Zombie Apocalypse Heads to Las Vegas Casinos

Posted on: August 21, 2016, 02:00h. 

Last updated on: August 19, 2016, 01:44h.

Into the Dead video game to be adapted for casinos
Expect swarms of zombies in casinos in 2017. Into the Dead is one game currently being “gamblified” by software company Gamblit. (Image: PikPok.com)

Zombies are coming to Vegas. But before you run for your underground shelter, stocked with, like, 600 rounds of ammo and maybe a hatchet, rest assured, this is merely part of the casino industry’s new initiative to appeal to the millennial generation.

Mobile zombie-runner game, Into the Dead, which was originally released by PikPok on iOS and Android in 2012, and futuristic racing game, Breakneck, are just two video games currently being “gamblified” by software company Gamblit Gaming.

We’ve all seen zombies mindlessly pushing buttons on slots in Vegas, but soon they will be inside the slots. Gamblit specializes in real-money gambling and skill games hybrids, which casinos in both Vegas and Atlantic City believe could be the answer to attracting the easily-bored millennial.

Channeling Millennials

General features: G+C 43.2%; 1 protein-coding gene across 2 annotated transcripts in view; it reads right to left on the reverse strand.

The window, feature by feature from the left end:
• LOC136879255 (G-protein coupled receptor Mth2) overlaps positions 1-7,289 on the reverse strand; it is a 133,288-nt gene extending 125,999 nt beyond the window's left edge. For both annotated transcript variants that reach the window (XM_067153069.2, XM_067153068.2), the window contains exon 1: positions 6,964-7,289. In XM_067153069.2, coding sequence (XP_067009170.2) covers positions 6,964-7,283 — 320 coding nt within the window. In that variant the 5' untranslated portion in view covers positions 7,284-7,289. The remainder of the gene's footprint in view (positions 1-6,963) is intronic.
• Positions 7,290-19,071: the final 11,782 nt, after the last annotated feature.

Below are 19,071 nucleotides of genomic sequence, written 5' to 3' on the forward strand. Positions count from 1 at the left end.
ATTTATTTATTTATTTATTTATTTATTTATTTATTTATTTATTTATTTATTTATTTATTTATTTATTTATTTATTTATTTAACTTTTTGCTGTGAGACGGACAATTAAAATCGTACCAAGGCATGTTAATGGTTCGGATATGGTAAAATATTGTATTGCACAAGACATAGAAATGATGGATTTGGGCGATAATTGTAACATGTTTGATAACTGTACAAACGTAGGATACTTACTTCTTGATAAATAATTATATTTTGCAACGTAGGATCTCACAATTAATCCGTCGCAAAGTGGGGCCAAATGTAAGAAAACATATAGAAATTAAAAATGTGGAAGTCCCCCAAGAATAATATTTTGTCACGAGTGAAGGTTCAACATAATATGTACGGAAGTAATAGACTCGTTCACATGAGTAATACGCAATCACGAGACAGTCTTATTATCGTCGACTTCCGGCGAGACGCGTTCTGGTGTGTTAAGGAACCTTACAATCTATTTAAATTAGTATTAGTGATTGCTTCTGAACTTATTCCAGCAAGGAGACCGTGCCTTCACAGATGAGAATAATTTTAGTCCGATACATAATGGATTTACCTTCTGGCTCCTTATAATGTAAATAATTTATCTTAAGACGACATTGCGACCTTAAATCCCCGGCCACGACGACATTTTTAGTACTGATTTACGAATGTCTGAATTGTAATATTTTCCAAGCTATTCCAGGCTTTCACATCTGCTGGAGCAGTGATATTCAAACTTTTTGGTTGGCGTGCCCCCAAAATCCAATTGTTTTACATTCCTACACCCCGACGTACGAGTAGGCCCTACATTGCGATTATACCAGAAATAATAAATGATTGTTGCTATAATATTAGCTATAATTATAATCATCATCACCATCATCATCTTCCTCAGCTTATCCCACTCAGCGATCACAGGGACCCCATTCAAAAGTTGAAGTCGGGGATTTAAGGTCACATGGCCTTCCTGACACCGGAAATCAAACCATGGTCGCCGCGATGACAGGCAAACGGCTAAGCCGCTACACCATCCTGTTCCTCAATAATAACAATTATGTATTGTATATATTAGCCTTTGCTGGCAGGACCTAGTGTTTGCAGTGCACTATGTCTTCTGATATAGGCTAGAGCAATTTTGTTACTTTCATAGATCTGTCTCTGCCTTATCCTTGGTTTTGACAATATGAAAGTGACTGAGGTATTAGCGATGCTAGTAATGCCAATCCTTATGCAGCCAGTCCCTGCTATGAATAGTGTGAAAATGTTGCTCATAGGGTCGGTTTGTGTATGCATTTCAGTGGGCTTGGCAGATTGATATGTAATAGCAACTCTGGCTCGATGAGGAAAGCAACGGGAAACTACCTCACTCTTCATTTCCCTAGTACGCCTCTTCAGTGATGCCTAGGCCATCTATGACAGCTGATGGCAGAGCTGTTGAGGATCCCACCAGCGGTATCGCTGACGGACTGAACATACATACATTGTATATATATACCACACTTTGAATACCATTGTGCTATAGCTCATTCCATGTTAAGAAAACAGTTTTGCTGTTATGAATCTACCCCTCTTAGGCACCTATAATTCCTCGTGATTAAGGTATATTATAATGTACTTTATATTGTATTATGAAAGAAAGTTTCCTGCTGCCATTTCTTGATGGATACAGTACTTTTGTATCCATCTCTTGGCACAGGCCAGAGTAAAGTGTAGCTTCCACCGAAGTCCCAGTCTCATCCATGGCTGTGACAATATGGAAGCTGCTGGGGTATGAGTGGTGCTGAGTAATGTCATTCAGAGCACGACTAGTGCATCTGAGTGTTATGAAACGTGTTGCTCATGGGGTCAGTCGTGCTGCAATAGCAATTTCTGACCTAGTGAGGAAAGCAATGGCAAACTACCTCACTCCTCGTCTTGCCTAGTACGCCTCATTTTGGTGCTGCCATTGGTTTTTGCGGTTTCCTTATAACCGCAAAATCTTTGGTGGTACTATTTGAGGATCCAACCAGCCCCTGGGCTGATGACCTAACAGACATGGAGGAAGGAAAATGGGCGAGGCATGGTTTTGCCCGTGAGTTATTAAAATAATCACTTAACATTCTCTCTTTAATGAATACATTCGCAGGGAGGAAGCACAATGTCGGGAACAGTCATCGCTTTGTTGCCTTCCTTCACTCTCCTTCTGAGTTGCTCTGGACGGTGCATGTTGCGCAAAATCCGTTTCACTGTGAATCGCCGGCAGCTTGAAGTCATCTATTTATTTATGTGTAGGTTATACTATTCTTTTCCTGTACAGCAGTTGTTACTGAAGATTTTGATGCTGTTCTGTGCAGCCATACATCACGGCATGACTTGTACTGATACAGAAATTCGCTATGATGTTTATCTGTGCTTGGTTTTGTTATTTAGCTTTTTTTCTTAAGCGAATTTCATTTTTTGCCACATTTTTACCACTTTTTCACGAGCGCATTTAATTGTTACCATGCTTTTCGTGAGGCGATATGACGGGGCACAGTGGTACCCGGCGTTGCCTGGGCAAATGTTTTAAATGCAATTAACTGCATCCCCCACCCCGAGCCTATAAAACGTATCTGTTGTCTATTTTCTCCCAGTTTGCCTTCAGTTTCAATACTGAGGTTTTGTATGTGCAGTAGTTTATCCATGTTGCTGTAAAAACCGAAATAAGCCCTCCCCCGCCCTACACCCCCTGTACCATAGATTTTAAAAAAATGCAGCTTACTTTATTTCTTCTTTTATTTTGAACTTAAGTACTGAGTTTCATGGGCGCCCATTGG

Reared on console gaming, the younger generation has little interest in the one-dimensional slot machine, devoid, as it is, of strategy and skill. They also have little appetite for the simplistic strategies of the traditional table games so beloved of their Uncle Hanks and Auntie Brendas.

Nope, they like zombies and stuff.

While visitors to Vegas are coming greater in volume than ever before, the haul from actual gaming makes up a far smaller proportion of overall revenue than it used to. That’s why casino executives are eager to examine new ways of channeling the elusive millennial, and in doing so luring humankind back to the casino floor.

Last year both Nevada and New Jersey amended their gaming laws to permit the introduction of variable payouts, and therefore skill-game-slots hybrid in their casinos.

Variable Payouts

Previously, by law, anybody playing a gambling machine had to be offered the same chance of winning as everyone else in order to ensure fairness. But the idea of variable payouts means that players who are particularly adept at, say, repelling zombies during a video bonus round, will have higher odds of winning.

“It’s important because we get access to games that customers already know and love and then bring it into a new venue,” Darion Lowenstein, chief marketing officer at Gamblit Gaming, whose company is working closely with PikPok to adapt its titles for casinos.

“It brings a new revenue stream to an independent developer. Consumers get to play a title that they already know how to play,” he added. “We see this as a way for casinos to capture a younger audience.”

Gamblit hopes that its new breed of hybrid machines will hit the casino floors in 2017.